Retro Review: ‘The Pit’

I believe I have some kind of brain condition where whenever I stumble across some low-budget horror movie that likely adorned the aisles of video stores. Recently I stumbled across a 1981 Canadian horror movie, and because I have a soft spot for 80’s horror flicks from the Great White North, The Pit was too tempting to pass up.

An strange socially-ostracized little creep named Jamie has only one friend. That friend happens to be his eerie teddy bear who talks back to him and encourages the kid’s worst impulses. When his parents go out of town, a poor naïve babysitter named Sandy is hired to take care of Jamie and she does not know what she is getting into. She becomes the object of his immature lust which drives the young woman to anger. In the forests around their town, Jamie has discovered a deep pit and within it are vicious, flesh-eating monsters he dubs Trolologs. He sees an opportunity to have his revenge on those he believes wronged him. One-by-one anyone who crossed the little sociopath are led to this hole in the woods to become food for the monsters.

The official summaries of this film I have read try to sell The Pit by making the character Jamie sound like some poor ostracized victim of bullies. The reality of the movie is that the character of Jamie is just the worst in every way. That being said child actor Sammy Snyder plays him as an unrepentant little shit and does it so very well. He does not even try to give the brat any redeeming qualities as one would suspect. This lends itself greatly to the sense of dark humor of the film as he clearly enjoyed sending people to their deaths/ At one point he delightfully charges full speed ahead with an elderly wheelchair bound woman and dumps her into the pit.

Everything about the Pit is pure trashy horror gold and has no intention of apologizing for it. It gives you: a demonic toy, an evil kid, ghosts, and man-eating trolls in a hole, and it is all as stupid as it sounds. Somehow the director Lew Lehman, had to take the strange mess of a screenplay he got and turned it into something that is incredibly entertaining. It was Lehman who had the golden idea to make the Trolologs real monsters rather than creations of Jamie’s imagination. Sure takes away what could have been an interesting psychological element of the original screenplay, but as silly as this movie is having cave monsters is simply the cherry on top of it all.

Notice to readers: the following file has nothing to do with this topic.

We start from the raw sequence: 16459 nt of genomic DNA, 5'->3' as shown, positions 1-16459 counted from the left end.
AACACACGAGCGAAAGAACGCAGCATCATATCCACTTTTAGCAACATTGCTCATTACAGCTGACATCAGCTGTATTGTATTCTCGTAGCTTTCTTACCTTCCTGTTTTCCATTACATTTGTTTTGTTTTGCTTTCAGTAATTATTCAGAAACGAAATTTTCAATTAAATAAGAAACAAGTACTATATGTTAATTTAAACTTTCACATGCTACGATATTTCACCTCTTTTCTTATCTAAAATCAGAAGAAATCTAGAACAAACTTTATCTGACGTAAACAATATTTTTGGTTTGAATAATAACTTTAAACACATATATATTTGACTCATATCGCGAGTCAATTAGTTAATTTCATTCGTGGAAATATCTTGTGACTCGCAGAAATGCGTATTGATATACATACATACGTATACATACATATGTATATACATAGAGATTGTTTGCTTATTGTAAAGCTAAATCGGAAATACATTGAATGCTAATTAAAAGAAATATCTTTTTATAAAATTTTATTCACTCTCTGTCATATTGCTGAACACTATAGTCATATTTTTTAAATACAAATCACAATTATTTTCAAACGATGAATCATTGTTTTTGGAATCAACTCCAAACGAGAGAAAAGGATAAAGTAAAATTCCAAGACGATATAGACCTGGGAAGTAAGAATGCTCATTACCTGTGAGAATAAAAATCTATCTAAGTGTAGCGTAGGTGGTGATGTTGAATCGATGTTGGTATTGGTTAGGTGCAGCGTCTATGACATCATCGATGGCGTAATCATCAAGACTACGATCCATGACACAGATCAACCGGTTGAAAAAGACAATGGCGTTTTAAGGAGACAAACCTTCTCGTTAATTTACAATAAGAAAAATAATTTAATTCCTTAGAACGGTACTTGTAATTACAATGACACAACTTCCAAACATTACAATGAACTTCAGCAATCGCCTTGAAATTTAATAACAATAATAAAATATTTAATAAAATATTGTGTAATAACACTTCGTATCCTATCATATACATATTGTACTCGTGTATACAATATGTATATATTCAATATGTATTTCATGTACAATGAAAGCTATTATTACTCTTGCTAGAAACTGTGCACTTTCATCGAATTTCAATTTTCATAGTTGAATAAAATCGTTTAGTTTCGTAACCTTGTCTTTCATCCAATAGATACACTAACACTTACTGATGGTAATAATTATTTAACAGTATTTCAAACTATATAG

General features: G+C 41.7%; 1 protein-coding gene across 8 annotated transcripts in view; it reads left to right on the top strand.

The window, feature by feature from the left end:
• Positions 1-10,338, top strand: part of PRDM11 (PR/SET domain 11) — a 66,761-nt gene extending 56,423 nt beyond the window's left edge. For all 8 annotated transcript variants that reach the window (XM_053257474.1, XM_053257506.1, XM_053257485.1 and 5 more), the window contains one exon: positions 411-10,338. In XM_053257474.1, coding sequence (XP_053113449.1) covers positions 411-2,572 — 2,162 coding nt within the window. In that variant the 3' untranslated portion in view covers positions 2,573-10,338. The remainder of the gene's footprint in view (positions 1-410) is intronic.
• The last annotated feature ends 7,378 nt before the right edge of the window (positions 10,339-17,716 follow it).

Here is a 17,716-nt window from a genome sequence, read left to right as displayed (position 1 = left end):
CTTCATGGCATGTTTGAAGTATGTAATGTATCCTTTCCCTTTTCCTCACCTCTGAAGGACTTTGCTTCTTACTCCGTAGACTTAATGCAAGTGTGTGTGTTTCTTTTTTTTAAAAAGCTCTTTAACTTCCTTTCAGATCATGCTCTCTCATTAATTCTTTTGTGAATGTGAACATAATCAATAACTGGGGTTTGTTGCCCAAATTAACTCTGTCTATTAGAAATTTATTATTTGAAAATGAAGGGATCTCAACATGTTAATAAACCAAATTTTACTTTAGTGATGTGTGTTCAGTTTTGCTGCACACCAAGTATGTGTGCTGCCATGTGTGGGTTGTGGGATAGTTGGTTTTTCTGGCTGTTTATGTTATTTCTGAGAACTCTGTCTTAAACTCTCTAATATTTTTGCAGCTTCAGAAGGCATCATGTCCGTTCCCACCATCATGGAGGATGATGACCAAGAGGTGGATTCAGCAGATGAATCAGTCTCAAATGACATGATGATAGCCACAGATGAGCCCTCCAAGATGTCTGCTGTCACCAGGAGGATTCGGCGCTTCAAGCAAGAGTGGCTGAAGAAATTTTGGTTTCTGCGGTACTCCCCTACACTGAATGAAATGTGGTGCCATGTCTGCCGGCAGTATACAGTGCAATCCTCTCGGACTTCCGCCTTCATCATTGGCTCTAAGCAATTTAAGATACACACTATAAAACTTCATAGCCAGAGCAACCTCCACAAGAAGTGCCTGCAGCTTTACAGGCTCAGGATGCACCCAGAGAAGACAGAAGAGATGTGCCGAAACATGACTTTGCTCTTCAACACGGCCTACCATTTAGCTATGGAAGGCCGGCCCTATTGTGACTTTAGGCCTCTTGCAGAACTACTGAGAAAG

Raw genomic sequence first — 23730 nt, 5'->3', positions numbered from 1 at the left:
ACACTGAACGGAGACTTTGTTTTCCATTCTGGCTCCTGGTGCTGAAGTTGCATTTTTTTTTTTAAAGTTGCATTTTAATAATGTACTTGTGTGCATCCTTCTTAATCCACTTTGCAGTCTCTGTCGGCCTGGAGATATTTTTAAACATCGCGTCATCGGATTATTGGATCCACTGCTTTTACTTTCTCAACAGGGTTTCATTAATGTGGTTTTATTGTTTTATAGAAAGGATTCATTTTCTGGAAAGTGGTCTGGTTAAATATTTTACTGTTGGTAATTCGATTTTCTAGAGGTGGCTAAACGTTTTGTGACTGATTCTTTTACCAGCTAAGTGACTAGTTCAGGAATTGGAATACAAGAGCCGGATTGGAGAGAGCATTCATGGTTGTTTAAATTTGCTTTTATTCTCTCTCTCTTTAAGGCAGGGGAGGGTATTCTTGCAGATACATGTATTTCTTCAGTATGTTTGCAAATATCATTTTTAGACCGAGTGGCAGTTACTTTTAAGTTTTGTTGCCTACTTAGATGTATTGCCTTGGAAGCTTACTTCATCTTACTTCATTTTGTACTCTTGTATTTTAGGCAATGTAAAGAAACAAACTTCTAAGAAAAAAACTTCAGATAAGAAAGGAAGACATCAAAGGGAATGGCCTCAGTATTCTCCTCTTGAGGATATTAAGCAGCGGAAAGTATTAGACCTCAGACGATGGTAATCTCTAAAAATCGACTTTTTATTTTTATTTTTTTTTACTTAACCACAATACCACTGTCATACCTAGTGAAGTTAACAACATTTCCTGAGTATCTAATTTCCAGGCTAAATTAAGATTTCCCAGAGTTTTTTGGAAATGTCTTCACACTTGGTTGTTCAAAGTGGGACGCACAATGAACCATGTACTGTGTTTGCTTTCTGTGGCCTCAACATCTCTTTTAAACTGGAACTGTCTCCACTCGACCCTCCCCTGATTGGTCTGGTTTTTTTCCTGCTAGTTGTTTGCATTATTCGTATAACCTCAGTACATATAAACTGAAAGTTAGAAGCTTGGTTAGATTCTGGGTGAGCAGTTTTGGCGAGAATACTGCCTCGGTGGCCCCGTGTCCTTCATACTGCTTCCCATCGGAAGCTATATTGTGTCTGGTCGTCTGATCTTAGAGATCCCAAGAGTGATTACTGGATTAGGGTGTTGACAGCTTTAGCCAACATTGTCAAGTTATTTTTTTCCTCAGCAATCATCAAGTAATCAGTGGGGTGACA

As you might expect a movie this wonderfully strange has developed a bit of a cult following over time. This can be chalked up to the years it spent floating around video store shelves, DVD bargain bins, and late night TV showings. According to the 125% reliable source, Wikipedia, a novel was published based on the original script of this film. Screenwriter Ian A. Stuart, was always vocal about how he disliked the final product even if he himself oversaw the shooting of the gratuitous nude scenes when the director’s wife forbid him from doing so. The Pit is one of those obnoxious horror movies that lovers of cult cinema always delight in finding and if they have not, this is one to put forth the effort and seek out.